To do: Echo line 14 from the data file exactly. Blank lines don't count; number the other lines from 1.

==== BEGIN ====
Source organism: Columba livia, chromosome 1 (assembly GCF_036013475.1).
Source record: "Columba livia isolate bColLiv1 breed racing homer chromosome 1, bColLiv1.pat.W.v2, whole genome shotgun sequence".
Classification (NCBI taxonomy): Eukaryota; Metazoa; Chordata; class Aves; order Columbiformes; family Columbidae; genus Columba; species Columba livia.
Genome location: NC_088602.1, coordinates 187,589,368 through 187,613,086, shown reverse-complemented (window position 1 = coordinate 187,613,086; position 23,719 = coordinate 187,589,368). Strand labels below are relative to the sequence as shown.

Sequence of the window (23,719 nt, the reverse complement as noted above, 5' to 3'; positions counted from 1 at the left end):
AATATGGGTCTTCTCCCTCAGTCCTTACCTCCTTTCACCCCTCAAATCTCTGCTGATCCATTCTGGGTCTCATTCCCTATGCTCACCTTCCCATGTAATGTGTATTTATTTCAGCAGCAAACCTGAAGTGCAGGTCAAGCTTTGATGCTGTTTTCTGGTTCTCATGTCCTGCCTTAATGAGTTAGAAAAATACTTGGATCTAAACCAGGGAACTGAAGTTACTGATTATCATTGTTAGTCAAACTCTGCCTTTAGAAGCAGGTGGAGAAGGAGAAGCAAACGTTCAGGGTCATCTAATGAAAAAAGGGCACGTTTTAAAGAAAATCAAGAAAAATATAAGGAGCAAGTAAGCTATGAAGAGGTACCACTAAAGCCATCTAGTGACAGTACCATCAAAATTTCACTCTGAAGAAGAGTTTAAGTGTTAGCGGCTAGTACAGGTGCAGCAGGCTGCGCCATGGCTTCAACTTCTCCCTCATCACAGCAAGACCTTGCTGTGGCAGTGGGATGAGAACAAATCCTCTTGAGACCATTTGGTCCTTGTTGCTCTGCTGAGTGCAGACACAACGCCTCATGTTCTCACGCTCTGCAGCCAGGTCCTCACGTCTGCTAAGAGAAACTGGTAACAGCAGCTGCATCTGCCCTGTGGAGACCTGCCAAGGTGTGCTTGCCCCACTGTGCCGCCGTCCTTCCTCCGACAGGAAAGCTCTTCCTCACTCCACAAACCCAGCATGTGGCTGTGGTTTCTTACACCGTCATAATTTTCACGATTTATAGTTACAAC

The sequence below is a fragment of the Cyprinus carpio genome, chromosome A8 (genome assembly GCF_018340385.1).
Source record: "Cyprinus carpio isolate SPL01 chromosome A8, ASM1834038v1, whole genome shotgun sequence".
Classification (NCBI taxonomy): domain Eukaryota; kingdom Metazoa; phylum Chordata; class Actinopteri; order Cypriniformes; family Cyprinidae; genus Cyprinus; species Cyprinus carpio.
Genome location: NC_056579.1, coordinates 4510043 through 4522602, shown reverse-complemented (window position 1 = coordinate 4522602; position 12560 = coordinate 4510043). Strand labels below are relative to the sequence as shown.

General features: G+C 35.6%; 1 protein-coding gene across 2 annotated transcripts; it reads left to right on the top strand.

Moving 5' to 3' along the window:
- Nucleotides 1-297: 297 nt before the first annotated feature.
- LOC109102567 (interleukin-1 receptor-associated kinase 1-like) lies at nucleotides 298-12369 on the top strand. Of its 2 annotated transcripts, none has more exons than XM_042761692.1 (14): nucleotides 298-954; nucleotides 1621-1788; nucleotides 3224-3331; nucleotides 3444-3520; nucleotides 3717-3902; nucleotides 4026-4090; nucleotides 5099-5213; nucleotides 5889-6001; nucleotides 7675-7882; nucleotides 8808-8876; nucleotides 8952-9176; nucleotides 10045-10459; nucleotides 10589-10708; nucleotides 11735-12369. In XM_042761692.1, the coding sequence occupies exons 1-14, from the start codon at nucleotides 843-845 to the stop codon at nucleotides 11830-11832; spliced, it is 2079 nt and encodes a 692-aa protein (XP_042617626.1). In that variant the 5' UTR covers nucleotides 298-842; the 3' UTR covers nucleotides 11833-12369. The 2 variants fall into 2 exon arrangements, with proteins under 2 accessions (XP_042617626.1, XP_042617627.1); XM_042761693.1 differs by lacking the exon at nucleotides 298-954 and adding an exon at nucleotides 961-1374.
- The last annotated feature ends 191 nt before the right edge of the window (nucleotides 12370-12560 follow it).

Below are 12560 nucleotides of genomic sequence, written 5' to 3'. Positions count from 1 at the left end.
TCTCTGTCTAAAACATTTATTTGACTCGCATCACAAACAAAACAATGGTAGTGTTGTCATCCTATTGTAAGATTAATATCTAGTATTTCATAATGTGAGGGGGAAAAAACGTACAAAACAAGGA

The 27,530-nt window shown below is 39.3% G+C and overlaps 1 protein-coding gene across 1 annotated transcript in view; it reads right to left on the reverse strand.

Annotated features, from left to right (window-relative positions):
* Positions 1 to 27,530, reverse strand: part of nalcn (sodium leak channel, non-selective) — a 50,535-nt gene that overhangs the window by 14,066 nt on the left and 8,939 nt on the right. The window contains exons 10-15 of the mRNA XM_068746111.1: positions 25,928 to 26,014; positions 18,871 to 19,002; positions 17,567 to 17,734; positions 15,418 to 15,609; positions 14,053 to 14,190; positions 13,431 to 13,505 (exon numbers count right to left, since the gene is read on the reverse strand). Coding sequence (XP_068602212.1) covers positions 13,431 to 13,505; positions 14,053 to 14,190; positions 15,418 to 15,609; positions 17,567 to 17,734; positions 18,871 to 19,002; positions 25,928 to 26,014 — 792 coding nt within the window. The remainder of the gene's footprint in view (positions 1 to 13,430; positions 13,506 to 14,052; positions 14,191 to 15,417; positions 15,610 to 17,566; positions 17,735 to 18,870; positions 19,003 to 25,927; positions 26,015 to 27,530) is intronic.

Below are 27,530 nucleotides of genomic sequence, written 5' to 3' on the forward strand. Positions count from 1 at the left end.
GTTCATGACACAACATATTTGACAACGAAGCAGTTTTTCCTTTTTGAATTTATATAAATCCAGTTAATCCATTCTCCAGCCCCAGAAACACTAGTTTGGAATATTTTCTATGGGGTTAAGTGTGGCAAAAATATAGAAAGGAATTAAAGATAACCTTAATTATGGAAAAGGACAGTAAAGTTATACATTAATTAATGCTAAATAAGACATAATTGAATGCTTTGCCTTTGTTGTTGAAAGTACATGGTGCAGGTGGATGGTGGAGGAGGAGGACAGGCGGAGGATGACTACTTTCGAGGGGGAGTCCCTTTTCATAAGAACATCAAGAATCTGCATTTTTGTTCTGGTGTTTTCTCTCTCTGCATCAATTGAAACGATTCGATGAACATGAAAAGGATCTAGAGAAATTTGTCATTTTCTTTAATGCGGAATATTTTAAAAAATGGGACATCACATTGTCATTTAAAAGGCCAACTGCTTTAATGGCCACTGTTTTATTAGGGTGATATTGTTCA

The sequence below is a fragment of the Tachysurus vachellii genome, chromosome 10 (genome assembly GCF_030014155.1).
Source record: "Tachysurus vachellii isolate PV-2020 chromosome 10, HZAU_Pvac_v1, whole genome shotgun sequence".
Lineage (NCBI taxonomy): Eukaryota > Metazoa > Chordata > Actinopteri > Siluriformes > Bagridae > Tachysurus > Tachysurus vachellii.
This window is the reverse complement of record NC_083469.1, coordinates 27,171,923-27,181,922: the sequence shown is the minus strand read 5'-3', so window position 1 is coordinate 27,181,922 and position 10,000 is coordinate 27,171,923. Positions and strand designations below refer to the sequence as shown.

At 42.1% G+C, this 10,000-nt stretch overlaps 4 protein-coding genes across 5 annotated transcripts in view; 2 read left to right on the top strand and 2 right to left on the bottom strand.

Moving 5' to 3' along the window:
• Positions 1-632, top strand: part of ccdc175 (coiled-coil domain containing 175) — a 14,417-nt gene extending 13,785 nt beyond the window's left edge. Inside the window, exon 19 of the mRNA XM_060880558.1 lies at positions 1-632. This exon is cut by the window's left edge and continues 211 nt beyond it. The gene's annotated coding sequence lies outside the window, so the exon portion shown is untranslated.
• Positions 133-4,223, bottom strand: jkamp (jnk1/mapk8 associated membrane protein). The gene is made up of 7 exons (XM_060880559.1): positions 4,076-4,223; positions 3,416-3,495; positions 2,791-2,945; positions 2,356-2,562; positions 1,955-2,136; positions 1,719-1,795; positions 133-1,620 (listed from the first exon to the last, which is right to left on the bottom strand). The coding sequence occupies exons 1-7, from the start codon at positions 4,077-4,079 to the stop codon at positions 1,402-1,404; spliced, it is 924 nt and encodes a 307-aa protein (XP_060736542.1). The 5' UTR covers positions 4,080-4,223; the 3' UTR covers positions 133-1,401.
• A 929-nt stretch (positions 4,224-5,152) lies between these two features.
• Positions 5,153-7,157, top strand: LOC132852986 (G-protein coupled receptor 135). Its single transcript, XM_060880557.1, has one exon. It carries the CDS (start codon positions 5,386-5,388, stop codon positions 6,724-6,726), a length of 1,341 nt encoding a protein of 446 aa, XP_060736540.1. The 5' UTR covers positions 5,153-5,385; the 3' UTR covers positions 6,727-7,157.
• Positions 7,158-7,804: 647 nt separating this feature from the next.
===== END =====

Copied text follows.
- LOC109102567 (interleukin-1 receptor-associated kinase 1-like) lies at nucleotides 298-12369 on the top strand. Of its 2 annotated transcripts, none has more exons than XM_042761692.1 (14): nucleotides 298-954; nucleotides 1621-1788; nucleotides 3224-3331; nucleotides 3444-3520; nucleotides 3717-3902; nucleotides 4026-4090; nucleotides 5099-5213; nucleotides 5889-6001; nucleotides 7675-7882; nucleotides 8808-8876; nucleotides 8952-9176; nucleotides 10045-10459; nucleotides 10589-10708; nucleotides 11735-12369. In XM_042761692.1, the coding sequence occupies exons 1-14, from the start codon at nucleotides 843-845 to the stop codon at nucleotides 11830-11832; spliced, it is 2079 nt and encodes a 692-aa protein (XP_042617626.1). In that variant the 5' UTR covers nucleotides 298-842; the 3' UTR covers nucleotides 11833-12369. The 2 variants fall into 2 exon arrangements, with proteins under 2 accessions (XP_042617626.1, XP_042617627.1); XM_042761693.1 differs by lacking the exon at nucleotides 298-954 and adding an exon at nucleotides 961-1374.